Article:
That question comes from a conversation my illustrious department chairman and I were having while driving up to Denver International Airport for our second ten-day stint in a row showing teachers historic sites around Boston. The reason he asked me that was apprehension we both have over a distance education summit on our campus that our Provost has called in a few short weeks. The Provost has offered no hints of anything he might be springing on our campus, but I hope you can understand why I might be worried. After all, thanks to the Internet, I can be replaced by starving historians worldwide! And thanks to American labor law, I have next to no rights at work (but then again, you don’t have any either so I guess it’s all good).
That last bit is the reason that I eventually answered Matt’s question in the affirmative. I seem to remember stories of people being switched from American to World History classes just to encourage them to retire. I think forced online teaching could work the same way. After all, if they can eliminate your job by eliminating your department without declaring financial exigency, telling you that you have to teach online might actually seem like an improvement from your perspective.
What seems a more likely course of action, if not at my university then at universities in general, would be that faculty would be given an option to teach online. If you don’t accept that option, then the extra work would be farmed out to starving historians elsewhere. Anything else would be like leaving money on the table to them. Seriously, I think the problem with higher education today is that the average university president has adopted the same attitude towards their work as Ivan Boesky c. 1985. When you can’t tell the difference between public and for-profit education, I think it’s the public universities that have the bigger problems.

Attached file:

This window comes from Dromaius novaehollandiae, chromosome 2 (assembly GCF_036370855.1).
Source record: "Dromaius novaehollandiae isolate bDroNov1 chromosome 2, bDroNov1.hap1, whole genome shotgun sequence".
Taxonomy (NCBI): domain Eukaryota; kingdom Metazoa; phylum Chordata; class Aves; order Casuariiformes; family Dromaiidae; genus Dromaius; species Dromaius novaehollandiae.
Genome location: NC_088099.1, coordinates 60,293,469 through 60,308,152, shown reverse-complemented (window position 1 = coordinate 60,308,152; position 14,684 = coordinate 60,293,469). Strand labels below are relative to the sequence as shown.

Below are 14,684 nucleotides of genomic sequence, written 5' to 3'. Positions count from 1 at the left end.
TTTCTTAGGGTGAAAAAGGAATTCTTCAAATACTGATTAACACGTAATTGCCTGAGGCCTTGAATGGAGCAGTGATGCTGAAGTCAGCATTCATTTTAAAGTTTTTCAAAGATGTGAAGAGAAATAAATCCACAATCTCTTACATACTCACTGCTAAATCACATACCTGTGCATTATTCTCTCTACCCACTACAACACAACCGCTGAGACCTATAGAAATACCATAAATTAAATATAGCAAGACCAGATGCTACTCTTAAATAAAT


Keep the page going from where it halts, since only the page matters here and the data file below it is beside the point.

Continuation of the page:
So perhaps the better question here would be, “Should they make you teach online?” I think you know already that my answer is “no.” Where do I start with reasons? It’s often dull, there’s no security against cheating, it usually does nothing to foster critical analysis, etc. But Ivan Boesky wouldn’t care about such trivialities. All he’d want to know is whether it would make any money.
However, I say “no” on those grounds too. The internet has disrupted many established in its relatively short history. However, in most cases those industries have suffered because it was possible to build a better mousetrap. Someone give me one advantage of online education from an educational standpoint. No, the ability to learn while still in your pajamas doesn’t count because that’s not educational.
If all the financial benefits of online education continue to flow to the university and the students continue to get no educational benefit from the endeavor, this whole house of cards simply won’t last in the long run. The students are going to demand a better education because employers are going to demand better educated graduates.
So I think I’m going to become a conscientious objector – an online education Quaker.* If there’s ever a draft, I’ll go to prison because I don’t want to participate in a system that’s misguided at best and inherently corrupt at worst. Unfortunately, war sometimes makes leaders do stupid things. Here’s hoping our university’s leaders are only at the preparedness stage.
* This doesn’t mean I’m opposed to online elements in face-to-face courses, what we call “hybrid courses” on my campus. I think the Internet should supplement existing classes, not replace them